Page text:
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Popular Educational Classics

A Reader

Edited By Joseph L. DeVitis

The last half century has created deep tensions in how we analyze educational and social change. Educators, policymakers, and concerned citizens have had to cope with competing belief systems in evaluating and acting upon school policies and practices. This illuminating book untangles many of the roots of those persistent debates that have divided the nation for so long. It offers readers a critical opportunity to reflect on our continuing ideological struggles by examining popular books that have made a difference in educational discourse.
The editor has specifically selected key books on social and educational controversies that speak to wide audiences. They frame contextual issues that so-called «school reformers» have often neglected – much to the detriment of any real educational progress. Ultimately, this text is meant to stir our consciences, to disorder our certainties, and to compel us to treat education and culture with both reason and passion. It is highly relevant for courses in social foundations of education, school reform, educational policy studies, philosophy of education, history of education, politics of education, curriculum studies, and teacher education.
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Chapter Twenty-Six: Lisa Delpit, Other People’s Children: Cultural Conflict in the Classroom (1995)

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TWENTY-SIX

Lisa Delpit, Other People’s Children: Cultural Conflict in the Classroom (1995)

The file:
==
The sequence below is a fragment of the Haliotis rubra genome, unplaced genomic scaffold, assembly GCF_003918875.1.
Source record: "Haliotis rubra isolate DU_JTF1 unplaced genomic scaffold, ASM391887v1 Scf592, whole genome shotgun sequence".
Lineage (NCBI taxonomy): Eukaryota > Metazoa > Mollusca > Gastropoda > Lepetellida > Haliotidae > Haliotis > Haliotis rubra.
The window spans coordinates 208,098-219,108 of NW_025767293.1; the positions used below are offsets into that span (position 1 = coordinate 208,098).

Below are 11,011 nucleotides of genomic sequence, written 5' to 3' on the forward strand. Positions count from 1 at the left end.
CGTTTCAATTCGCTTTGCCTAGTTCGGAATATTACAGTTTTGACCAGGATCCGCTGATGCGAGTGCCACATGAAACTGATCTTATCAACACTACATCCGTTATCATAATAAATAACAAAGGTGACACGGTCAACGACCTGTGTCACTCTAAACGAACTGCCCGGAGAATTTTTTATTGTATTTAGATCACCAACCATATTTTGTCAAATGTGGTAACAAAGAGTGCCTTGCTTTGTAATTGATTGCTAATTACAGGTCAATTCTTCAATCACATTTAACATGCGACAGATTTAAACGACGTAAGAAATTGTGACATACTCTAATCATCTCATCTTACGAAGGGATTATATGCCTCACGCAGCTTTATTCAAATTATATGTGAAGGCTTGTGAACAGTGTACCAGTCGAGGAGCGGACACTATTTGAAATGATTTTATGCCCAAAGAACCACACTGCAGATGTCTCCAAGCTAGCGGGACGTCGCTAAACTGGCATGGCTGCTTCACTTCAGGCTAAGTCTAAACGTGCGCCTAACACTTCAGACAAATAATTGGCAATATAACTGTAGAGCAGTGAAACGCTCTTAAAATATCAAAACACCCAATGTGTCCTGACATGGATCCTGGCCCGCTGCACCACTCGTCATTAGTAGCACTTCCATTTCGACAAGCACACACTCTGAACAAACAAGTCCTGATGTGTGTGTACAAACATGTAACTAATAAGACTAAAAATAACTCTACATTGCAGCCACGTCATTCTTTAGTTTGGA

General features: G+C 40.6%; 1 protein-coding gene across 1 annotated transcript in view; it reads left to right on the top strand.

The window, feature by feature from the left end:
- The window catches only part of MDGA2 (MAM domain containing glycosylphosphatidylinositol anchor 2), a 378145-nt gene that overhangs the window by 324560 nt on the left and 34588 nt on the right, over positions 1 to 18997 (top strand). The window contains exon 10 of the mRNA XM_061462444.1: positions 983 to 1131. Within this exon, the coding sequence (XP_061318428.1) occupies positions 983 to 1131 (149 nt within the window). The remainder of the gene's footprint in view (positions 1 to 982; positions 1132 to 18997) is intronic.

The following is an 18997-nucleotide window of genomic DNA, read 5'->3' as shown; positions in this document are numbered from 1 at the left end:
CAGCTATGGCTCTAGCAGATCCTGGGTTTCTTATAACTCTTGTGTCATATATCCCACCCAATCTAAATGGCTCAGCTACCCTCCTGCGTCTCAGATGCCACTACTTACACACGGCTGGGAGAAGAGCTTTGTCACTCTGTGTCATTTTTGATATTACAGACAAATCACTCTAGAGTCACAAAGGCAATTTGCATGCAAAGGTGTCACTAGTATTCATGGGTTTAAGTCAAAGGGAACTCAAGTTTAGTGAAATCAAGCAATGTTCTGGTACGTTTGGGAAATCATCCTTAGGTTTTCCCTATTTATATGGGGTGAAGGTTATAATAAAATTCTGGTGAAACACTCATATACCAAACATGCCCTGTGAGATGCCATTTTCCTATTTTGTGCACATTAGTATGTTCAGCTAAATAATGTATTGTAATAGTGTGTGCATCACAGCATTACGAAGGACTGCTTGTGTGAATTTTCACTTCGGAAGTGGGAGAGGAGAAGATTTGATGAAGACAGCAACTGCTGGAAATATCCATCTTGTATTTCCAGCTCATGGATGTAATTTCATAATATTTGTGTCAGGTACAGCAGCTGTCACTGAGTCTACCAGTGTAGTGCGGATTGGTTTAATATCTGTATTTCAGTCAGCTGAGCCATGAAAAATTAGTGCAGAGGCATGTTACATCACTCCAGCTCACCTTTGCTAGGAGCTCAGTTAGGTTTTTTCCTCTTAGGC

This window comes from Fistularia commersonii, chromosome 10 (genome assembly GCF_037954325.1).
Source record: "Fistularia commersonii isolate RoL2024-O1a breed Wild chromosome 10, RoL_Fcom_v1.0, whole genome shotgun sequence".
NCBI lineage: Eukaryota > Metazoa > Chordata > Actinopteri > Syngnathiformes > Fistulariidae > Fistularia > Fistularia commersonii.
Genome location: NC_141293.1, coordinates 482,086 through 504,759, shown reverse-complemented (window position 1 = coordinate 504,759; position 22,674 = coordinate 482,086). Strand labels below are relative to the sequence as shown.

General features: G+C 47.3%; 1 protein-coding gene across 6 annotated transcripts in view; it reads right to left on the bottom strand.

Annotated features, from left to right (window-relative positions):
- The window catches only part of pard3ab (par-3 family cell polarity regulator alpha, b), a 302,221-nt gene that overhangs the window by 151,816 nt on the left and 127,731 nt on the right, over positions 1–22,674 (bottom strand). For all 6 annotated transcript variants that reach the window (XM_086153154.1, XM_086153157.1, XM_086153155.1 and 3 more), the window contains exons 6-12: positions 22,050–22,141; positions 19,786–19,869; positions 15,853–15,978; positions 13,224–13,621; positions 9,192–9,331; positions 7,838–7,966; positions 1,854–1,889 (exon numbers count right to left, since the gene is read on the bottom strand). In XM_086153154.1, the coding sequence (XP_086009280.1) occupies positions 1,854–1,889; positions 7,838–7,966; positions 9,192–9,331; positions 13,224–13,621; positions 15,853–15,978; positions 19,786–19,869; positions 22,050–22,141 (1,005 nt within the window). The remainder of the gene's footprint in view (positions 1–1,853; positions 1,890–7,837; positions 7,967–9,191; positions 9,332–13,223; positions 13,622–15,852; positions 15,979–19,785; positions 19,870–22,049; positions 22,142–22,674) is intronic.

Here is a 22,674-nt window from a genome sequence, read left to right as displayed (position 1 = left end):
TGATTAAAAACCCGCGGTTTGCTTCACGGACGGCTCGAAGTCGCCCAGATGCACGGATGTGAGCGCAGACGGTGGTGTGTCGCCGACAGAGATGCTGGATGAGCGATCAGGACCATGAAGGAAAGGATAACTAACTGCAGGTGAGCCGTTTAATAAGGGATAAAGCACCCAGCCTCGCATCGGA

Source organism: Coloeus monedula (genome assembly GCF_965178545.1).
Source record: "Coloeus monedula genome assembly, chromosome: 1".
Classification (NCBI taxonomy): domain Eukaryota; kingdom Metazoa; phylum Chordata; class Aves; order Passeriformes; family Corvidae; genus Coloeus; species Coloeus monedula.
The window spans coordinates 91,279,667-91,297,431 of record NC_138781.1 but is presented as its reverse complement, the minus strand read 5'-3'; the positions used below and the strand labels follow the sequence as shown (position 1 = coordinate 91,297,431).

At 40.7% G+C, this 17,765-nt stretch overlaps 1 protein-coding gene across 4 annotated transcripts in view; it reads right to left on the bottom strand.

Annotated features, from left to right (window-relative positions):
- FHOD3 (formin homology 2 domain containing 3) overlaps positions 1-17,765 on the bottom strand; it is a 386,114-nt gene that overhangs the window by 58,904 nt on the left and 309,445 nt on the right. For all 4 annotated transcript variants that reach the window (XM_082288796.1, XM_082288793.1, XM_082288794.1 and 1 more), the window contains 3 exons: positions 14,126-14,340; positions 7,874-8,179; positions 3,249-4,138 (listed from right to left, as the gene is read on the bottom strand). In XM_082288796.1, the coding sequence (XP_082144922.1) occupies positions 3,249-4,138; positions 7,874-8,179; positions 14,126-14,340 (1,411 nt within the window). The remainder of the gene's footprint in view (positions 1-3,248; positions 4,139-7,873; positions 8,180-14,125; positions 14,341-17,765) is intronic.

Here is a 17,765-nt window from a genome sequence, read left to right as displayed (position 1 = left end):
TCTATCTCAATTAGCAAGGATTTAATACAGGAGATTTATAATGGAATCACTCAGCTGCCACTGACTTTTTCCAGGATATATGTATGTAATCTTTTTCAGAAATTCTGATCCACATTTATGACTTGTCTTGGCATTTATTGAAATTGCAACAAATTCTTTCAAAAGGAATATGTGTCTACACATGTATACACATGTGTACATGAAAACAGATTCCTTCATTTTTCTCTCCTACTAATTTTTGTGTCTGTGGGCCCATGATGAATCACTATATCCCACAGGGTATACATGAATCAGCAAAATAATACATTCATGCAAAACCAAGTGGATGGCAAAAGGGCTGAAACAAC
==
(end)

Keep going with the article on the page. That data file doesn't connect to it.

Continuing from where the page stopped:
Kal Alston

As a parent, teacher, and researcher, Lisa Delpit repeatedly encountered profound disconnection between the experiences of children who brought racial/class/linguistic differences to their classrooms and their (often) well-intentioned teachers. Her 1995 book, Other People’s Children: Cultural Conflict in the Classroom,1 was published as a fiercely personal and political account of her own journey of understanding how schooling can consistently fail some students despite good-faith work to help them.

The book comprises nine essays grouped into three sections. The first section includes two essays originally published in the Harvard Educational Review that pose a challenge to popular strategies of teaching literacy skills to children, and a third that responds to some criticisms leveled at those essays. In the second section, Delpit takes up literacy, orality, and culture in Alaska and Papua New Guinea. In these essays she engages in a close analysis of teacher education and the challenges faced by teachers who are “native” to the communities in which they teach. In the third section, Delpit specifically calls for a reexamination of teacher assessments and standards as they were being developed at the time. She issues a call to educators to reconsider their practice in light of reflective self-knowledge, humility, and cross-cultural understanding.

Literacy and Teaching More Than Words

Delpit prefaces each section of the book with a...

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